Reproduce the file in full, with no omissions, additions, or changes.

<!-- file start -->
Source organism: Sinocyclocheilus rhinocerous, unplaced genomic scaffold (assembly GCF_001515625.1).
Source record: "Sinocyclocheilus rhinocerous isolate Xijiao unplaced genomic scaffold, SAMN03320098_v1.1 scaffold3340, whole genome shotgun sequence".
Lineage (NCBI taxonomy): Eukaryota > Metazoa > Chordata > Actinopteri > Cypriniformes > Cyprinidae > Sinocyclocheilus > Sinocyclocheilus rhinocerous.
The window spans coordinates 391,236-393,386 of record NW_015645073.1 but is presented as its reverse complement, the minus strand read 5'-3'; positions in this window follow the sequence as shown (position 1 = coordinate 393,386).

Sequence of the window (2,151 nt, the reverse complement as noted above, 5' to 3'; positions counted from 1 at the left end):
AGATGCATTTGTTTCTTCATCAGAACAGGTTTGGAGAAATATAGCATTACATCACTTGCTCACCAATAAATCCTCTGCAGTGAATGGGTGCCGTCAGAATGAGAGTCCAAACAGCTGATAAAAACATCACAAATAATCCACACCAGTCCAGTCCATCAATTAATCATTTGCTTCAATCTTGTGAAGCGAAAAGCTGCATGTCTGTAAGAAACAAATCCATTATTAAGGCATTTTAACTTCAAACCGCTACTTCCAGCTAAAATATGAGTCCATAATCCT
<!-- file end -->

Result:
Source organism: Sinocyclocheilus rhinocerous, unplaced genomic scaffold (assembly GCF_001515625.1).
Source record: "Sinocyclocheilus rhinocerous isolate Xijiao unplaced genomic scaffold, SAMN03320098_v1.1 scaffold3340, whole genome shotgun sequence".
Lineage (NCBI taxonomy): Eukaryota > Metazoa > Chordata > Actinopteri > Cypriniformes > Cyprinidae > Sinocyclocheilus > Sinocyclocheilus rhinocerous.
The window spans coordinates 391,236-393,386 of record NW_015645073.1 but is presented as its reverse complement, the minus strand read 5'-3'; positions in this window follow the sequence as shown (position 1 = coordinate 393,386).

Sequence of the window (2,151 nt, the reverse complement as noted above, 5' to 3'; positions counted from 1 at the left end):
AGATGCATTTGTTTCTTCATCAGAACAGGTTTGGAGAAATATAGCATTACATCACTTGCTCACCAATAAATCCTCTGCAGTGAATGGGTGCCGTCAGAATGAGAGTCCAAACAGCTGATAAAAACATCACAAATAATCCACACCAGTCCAGTCCATCAATTAATCATTTGCTTCAATCTTGTGAAGCGAAAAGCTGCATGTCTGTAAGAAACAAATCCATTATTAAGGCATTTTAACTTCAAACCGCTACTTCCAGCTAAAATATGAGTCCATAATCCT